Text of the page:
3 Ways To Travel When You’re Broke

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By Kathleen Fatica

A troubling quote has invaded travel lover’s Instagram accounts, Pinterest boards, and way of thinking. “Travel while you’re young and able. Don’t worry about money, just make it work.” Even the softer, “Experience is far more valuable than money will ever be” grates on my nerves like sandpaper. Why? Because this attitude is a dismissal of a large slice of American’s financial experience. While the creators were surely well-meaning, the ignorance behind those who post and re-post is clear: they don’t have to worry about money. If they really had to, they wouldn’t say something as flippant as “just make it work.” Travel is a source of introspection that I myself have been privileged enough to experience. Throughout my short life of 19 years, I’ve had the opportunity to go to both Costa Rica and Guatemala as a teenager to supplement my Spanish language learning. These were opportunities I am grateful for, but they came at a cost. Not everyone has an extra $400 dollars around, (the low end of a flight to Guatemala), especially not the average American.

The average flight to London is over $1,000. Same with Italy, Turkey, Spain, Greece and Asia, many of the world’s most popular travel destinations. In light of this, travel enthusiasts can often come off as elitists. Throughout this article, however, I’ve found three ways for you to gain all the perspective and joy that comes with travel, but at a low (and sometimes no) cost.


Everyone in the travel community has heard of a Fulbright E.T.A (English Teaching Assistant program) or similar hyper-competitive travel grants such as Rhodes and Boren. But lesser-known is Diverbo, a program that places English-speaking volunteers into teaching sites such as Spain and Germany to teach English. In return? Free room, board, and transportation for the entire volunteer period. You can sign up for the Spain volunteer program, for example, here.


Spain photo via Shutterstock

2.Peace Corps

The Peace Corps is a no-cost volunteer program run by the U.S government.  According to their website, any volunteer accepted is provided with housing and a living stipend that is up to par with the norm in their new community of service. After a volunteer has completed the 2-year program, the Peace Corps provides each volunteer with over $8,000 to help transition to life back home.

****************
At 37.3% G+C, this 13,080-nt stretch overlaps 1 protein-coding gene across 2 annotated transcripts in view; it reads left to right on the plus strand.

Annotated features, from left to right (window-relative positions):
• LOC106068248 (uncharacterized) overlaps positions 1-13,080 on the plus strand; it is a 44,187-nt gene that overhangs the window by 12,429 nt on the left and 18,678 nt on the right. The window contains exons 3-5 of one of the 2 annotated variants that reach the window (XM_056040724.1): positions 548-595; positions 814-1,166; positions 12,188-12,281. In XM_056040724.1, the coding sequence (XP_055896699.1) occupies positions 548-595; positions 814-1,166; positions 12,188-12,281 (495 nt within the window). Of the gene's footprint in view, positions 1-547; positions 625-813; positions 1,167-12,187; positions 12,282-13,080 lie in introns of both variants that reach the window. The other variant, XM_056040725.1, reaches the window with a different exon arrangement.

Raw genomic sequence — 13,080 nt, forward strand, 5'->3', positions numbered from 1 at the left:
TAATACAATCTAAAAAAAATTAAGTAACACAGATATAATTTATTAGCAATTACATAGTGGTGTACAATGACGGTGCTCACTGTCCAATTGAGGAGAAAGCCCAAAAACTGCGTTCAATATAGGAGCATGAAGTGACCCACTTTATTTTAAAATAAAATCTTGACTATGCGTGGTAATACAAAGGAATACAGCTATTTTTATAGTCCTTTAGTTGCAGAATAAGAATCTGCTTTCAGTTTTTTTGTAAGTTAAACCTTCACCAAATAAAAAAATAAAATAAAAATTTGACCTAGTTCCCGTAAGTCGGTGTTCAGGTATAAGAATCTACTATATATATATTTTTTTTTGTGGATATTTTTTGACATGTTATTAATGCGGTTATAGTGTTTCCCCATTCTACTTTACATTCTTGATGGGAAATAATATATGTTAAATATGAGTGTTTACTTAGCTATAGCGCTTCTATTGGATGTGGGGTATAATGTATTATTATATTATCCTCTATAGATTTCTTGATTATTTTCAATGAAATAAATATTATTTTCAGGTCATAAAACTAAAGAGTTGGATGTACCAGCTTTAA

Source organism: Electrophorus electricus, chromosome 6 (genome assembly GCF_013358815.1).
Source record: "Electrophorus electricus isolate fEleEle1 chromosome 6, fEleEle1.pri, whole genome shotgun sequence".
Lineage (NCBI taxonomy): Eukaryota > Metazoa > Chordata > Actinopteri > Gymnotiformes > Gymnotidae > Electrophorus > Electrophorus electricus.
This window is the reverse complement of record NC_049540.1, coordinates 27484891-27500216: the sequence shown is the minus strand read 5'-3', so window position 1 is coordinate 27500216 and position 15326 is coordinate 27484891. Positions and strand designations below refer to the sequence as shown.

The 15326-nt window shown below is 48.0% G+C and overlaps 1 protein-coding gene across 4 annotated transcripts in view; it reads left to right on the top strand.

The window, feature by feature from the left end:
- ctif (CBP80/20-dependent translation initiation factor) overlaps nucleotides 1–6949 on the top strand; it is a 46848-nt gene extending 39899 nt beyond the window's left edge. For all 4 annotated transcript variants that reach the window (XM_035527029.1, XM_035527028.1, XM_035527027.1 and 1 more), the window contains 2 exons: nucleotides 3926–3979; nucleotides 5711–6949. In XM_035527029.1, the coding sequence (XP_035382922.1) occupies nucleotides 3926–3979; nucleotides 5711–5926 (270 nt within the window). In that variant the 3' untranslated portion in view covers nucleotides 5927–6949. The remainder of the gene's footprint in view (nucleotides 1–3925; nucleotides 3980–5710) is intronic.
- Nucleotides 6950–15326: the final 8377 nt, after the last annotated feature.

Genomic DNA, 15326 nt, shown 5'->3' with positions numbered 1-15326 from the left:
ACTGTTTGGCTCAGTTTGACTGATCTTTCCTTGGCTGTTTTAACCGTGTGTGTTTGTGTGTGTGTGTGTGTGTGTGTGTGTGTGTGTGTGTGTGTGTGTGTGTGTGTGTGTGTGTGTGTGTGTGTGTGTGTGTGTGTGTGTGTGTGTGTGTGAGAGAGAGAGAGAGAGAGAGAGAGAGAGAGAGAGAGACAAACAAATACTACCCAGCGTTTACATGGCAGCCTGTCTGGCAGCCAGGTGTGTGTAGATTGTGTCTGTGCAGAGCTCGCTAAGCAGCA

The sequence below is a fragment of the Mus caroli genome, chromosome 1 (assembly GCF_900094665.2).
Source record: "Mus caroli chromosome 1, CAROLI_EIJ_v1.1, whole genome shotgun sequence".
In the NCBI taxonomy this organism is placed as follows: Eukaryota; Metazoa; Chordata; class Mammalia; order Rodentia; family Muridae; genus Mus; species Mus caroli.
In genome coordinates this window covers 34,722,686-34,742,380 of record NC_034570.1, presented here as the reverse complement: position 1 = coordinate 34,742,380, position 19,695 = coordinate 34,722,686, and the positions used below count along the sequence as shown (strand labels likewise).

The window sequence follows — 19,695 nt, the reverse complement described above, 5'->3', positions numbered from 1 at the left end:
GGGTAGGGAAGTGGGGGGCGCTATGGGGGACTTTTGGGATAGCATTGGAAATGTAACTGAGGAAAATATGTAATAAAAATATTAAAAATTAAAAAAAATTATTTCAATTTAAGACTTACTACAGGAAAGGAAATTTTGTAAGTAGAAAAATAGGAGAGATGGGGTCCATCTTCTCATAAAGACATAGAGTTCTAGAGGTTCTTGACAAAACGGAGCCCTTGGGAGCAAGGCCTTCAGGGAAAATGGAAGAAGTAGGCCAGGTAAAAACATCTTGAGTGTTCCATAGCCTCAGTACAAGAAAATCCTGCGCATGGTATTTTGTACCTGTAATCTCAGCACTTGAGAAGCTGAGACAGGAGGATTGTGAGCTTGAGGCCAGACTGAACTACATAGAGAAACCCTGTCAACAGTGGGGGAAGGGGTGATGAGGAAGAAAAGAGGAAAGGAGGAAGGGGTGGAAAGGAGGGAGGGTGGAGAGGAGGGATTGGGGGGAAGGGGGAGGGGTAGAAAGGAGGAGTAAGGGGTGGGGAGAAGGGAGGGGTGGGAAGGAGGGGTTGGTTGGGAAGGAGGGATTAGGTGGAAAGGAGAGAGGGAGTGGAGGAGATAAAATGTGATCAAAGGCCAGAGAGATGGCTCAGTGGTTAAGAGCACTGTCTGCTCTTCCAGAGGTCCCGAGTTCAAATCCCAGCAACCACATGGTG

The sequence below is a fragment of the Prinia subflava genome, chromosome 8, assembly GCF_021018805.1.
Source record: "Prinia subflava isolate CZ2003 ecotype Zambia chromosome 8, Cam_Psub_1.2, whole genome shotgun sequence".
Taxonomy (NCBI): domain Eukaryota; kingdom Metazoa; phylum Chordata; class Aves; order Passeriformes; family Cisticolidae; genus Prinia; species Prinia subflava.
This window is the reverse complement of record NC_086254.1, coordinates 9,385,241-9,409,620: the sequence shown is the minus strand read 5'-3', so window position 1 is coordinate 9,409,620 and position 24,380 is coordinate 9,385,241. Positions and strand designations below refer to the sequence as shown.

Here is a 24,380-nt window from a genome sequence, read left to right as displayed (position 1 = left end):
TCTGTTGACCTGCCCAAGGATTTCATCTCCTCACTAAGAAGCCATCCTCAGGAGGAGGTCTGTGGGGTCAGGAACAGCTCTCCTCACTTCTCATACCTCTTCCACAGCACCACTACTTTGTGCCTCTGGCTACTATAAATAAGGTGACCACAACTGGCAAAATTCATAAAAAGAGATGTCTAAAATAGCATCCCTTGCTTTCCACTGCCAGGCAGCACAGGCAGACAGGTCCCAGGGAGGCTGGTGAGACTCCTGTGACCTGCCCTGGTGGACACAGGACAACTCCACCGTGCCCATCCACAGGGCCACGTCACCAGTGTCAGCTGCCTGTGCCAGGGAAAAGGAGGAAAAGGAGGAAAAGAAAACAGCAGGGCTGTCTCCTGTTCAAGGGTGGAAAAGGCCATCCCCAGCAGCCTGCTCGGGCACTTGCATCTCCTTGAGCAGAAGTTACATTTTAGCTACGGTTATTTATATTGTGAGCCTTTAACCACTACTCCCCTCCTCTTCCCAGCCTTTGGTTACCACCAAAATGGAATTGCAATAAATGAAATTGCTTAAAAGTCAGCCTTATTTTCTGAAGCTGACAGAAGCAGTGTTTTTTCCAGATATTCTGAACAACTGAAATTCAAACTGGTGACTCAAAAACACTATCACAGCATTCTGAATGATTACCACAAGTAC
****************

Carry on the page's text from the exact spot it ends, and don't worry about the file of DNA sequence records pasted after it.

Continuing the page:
Jessie Beck, a Peace Corps veteran, detailed her surprise at the extensive resources Peace Corps gave her on her trip.

“…They’ll also give you a ‘settling-in allowance’ so you can buy household items once you are in the country, so even those shouldn’t be a priority when you’re packing. Anything that is immediately essential to your health or safety while serving, Peace Corps will provide for you.” said Beck in her piece for the Huffington Post.

Peace Corps volunteers serve in up to 60 different countries, with the most popular being South Africa. In this case, you will get paid to travel to whichever place is right for you (and has an opening). Russia, South America, Asia, the Pacific Islands, the Carribean, and more are all options. While Peace Corps is a pretty great deal, it comes with a trade-off. This program is a 2-year commitment in which the traveler has to be invested in making a difference through hard work, pushing themselves way outside their comfort zone, and dedicating two years of their life to helping others. Still getting excited? You can check out where Peace Corps currently needs volunteers on their map.


Room and Board? Check. In a WWOOF program, or Willing Workers on Organic Farms, volunteers have their housing and food taken care of in exchange for their service on an organic farm for 4-6 hours a day. This means doing anything from raising goats to picking strawberries. Locations vary from far-off locales like Korea and Tuscany to U.S options. However, this volunteer program isn’t free despite room and board being covered. You’ll need to cover your travel expense to get to wherever you’d like to go and a $72 WWOOF subscription. But from then on? You’re good. So if you’re someone who can front the cost to your dream travel destination, but that’s about it, then this is an option. You’ll get that warm, fuzzy feeling of contributing to a larger system and the eye-opening experience of long-term travel at a fraction at the cost.

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Farming photo via Shutterstock



Kathleen Fatica is a rising sophomore at DePaul University working towards a degree in Creative Writing and Public Relations. Before she joined The Culture-ist, Kathleen worked as an editor and writer for student newspapers at DePaul University including Her Campus DePaul and The DePaulia.  When she’s not busy writing or editing, Kathleen enjoys listening to female rappers and color coding her planner while she city-hops her way across the globe. You can find her on Twitter and Instagram at @kathleeen2102

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